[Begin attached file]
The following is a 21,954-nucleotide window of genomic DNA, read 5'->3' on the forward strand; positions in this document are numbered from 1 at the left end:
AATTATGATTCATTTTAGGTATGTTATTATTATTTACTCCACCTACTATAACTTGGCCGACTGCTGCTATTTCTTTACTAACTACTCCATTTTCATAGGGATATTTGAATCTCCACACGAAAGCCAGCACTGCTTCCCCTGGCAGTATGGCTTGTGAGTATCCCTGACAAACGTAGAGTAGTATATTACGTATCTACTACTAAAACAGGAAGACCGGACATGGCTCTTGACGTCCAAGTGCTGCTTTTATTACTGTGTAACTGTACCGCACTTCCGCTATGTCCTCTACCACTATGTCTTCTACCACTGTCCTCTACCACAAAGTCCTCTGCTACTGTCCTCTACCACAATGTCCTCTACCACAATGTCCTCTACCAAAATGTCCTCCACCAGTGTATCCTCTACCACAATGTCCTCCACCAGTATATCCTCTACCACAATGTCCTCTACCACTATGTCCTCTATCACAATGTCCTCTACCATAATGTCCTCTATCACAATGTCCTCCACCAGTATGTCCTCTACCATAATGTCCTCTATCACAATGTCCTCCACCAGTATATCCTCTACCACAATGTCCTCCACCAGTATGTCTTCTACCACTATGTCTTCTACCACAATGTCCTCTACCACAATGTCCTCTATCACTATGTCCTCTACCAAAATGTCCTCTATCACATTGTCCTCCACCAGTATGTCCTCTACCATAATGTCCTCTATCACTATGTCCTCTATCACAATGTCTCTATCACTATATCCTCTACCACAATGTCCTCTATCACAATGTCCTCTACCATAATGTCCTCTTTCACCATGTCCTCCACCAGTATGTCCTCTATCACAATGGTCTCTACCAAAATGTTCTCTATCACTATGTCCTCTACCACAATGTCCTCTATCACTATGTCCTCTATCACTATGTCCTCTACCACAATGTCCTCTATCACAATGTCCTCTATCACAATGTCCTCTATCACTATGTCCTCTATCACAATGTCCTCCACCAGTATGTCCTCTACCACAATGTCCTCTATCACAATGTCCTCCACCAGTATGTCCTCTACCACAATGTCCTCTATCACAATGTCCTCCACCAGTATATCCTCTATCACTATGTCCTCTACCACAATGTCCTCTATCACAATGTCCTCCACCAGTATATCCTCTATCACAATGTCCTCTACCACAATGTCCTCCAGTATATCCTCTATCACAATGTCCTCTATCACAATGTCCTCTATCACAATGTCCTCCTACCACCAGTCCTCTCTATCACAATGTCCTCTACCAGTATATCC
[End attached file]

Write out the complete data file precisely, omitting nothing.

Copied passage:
The following is a 21,954-nucleotide window of genomic DNA, read 5'->3' on the forward strand; positions in this document are numbered from 1 at the left end:
AATTATGATTCATTTTAGGTATGTTATTATTATTTACTCCACCTACTATAACTTGGCCGACTGCTGCTATTTCTTTACTAACTACTCCATTTTCATAGGGATATTTGAATCTCCACACGAAAGCCAGCACTGCTTCCCCTGGCAGTATGGCTTGTGAGTATCCCTGACAAACGTAGAGTAGTATATTACGTATCTACTACTAAAACAGGAAGACCGGACATGGCTCTTGACGTCCAAGTGCTGCTTTTATTACTGTGTAACTGTACCGCACTTCCGCTATGTCCTCTACCACTATGTCTTCTACCACTGTCCTCTACCACAAAGTCCTCTGCTACTGTCCTCTACCACAATGTCCTCTACCACAATGTCCTCTACCAAAATGTCCTCCACCAGTGTATCCTCTACCACAATGTCCTCCACCAGTATATCCTCTACCACAATGTCCTCTACCACTATGTCCTCTATCACAATGTCCTCTACCATAATGTCCTCTATCACAATGTCCTCCACCAGTATGTCCTCTACCATAATGTCCTCTATCACAATGTCCTCCACCAGTATATCCTCTACCACAATGTCCTCCACCAGTATGTCTTCTACCACTATGTCTTCTACCACAATGTCCTCTACCACAATGTCCTCTATCACTATGTCCTCTACCAAAATGTCCTCTATCACATTGTCCTCCACCAGTATGTCCTCTACCATAATGTCCTCTATCACTATGTCCTCTATCACAATGTCTCTATCACTATATCCTCTACCACAATGTCCTCTATCACAATGTCCTCTACCATAATGTCCTCTTTCACCATGTCCTCCACCAGTATGTCCTCTATCACAATGGTCTCTACCAAAATGTTCTCTATCACTATGTCCTCTACCACAATGTCCTCTATCACTATGTCCTCTATCACTATGTCCTCTACCACAATGTCCTCTATCACAATGTCCTCTATCACAATGTCCTCTATCACTATGTCCTCTATCACAATGTCCTCCACCAGTATGTCCTCTACCACAATGTCCTCTATCACAATGTCCTCCACCAGTATGTCCTCTACCACAATGTCCTCTATCACAATGTCCTCCACCAGTATATCCTCTATCACTATGTCCTCTACCACAATGTCCTCTATCACAATGTCCTCCACCAGTATATCCTCTATCACAATGTCCTCTACCACAATGTCCTCCAGTATATCCTCTATCACAATGTCCTCTATCACAATGTCCTCTATCACAATGTCCTCCTACCACCAGTCCTCTCTATCACAATGTCCTCTACCAGTATATCC